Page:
Consumption of tea (Camellia sinensis) has been associated with many health benefits including the prevention of cancer. Based on in vitro experiments, many mechanisms have been proposed to account for the cancer chemopreventive activity. The importance of some of these mechanisms in vivo remains in question due to an incomplete understanding of the bioavailability of the polyphenolic compounds in tea. In this article, the literature on the cancer chemopreventive activity of tea and the tea polyphenols is discussed as well as some of the possible mechanisms for this activity. Whereas studies in animal models and with cell lines have demonstrated cancer preventive activity, the epidemiological data remain mixed. This discrepancy may arise from several factors including lifestyle, correlation between animal models and humans, and differences in metabolism among individuals. Results on the bioavailability and biotransformation of the tea polyphenols help explain some of the differences. We hope this article will spark research efforts on some of the important questions regarding tea polyphenol bioavailability and cancer chemoprevention.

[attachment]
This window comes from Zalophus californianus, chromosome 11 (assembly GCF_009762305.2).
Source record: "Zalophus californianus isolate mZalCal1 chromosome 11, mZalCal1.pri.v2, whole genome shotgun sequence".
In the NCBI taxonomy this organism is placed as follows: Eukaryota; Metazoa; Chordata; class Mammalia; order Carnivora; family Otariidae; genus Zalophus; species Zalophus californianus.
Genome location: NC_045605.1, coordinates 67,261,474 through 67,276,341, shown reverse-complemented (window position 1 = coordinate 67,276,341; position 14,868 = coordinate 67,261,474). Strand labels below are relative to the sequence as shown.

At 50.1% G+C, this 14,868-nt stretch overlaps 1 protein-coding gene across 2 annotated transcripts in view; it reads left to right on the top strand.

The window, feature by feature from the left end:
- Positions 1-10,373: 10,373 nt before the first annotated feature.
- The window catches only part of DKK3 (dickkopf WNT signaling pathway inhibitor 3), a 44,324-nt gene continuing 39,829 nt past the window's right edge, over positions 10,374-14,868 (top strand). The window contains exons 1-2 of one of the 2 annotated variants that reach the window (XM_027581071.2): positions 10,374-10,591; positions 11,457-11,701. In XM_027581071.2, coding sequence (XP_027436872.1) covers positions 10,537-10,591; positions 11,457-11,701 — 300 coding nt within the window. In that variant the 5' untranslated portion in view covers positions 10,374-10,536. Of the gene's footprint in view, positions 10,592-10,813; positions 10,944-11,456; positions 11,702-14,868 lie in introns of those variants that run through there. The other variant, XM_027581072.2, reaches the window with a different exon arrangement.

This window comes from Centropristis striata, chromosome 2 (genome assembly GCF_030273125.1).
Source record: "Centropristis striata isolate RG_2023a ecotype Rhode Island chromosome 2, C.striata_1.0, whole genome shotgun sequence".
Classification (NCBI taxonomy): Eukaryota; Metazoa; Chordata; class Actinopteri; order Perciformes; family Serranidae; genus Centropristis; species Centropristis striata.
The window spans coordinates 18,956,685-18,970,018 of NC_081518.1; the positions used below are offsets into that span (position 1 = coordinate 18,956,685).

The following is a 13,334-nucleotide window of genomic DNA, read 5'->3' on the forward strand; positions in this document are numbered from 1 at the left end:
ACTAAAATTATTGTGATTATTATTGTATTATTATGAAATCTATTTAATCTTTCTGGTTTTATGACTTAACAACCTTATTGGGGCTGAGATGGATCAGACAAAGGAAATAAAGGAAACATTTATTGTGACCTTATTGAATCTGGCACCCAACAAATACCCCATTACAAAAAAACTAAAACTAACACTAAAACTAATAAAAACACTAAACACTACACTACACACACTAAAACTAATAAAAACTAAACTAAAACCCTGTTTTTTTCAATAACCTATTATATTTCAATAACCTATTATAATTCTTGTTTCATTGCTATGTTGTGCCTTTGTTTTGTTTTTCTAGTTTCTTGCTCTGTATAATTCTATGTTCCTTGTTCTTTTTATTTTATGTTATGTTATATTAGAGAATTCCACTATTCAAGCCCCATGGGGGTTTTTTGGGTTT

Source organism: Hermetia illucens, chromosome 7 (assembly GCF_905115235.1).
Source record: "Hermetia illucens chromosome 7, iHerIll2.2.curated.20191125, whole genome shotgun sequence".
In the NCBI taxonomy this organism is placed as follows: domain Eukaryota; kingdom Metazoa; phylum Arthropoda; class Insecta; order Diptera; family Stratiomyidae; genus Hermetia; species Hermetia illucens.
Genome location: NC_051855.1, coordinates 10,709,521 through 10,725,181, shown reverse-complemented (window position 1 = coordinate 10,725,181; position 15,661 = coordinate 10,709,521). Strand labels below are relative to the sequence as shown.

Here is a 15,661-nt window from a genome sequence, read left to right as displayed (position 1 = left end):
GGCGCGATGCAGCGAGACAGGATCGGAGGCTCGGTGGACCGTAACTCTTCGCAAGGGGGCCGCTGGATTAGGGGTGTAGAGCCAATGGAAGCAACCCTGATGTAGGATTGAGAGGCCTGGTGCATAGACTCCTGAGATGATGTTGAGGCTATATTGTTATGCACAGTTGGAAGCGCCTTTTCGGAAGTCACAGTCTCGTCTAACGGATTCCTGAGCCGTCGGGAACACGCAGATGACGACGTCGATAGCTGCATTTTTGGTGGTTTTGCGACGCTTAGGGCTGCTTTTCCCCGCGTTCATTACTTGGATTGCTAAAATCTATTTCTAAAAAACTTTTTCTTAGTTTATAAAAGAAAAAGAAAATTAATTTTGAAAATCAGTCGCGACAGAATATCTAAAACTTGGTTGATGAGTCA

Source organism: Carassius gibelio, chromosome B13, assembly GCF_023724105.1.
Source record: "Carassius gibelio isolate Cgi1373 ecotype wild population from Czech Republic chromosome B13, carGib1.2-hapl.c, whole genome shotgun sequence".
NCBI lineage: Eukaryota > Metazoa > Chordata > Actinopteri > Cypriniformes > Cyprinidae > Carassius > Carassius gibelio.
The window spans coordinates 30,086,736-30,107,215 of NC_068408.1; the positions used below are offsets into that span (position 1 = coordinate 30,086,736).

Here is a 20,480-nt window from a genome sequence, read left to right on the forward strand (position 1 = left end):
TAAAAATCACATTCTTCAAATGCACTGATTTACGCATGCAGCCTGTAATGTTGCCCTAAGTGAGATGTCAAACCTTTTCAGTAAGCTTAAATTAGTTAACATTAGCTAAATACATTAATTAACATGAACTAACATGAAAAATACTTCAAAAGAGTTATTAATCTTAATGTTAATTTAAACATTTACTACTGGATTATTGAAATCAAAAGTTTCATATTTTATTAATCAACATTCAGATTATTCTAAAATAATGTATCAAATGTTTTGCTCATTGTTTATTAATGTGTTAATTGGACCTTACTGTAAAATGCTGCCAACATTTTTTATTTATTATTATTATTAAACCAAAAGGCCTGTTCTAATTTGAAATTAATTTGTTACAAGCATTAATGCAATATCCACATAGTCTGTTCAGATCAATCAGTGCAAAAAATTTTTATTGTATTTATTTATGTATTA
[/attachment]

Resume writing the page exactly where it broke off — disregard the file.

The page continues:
|Original language||English (US)|
|Number of pages||8|
|Journal||Mutation Research - Fundamental and Molecular Mechanisms of Mutagenesis|
|State||Published - Jan 1 2003|
All Science Journal Classification (ASJC) codes
- Molecular Biology
- Health, Toxicology and Mutagenesis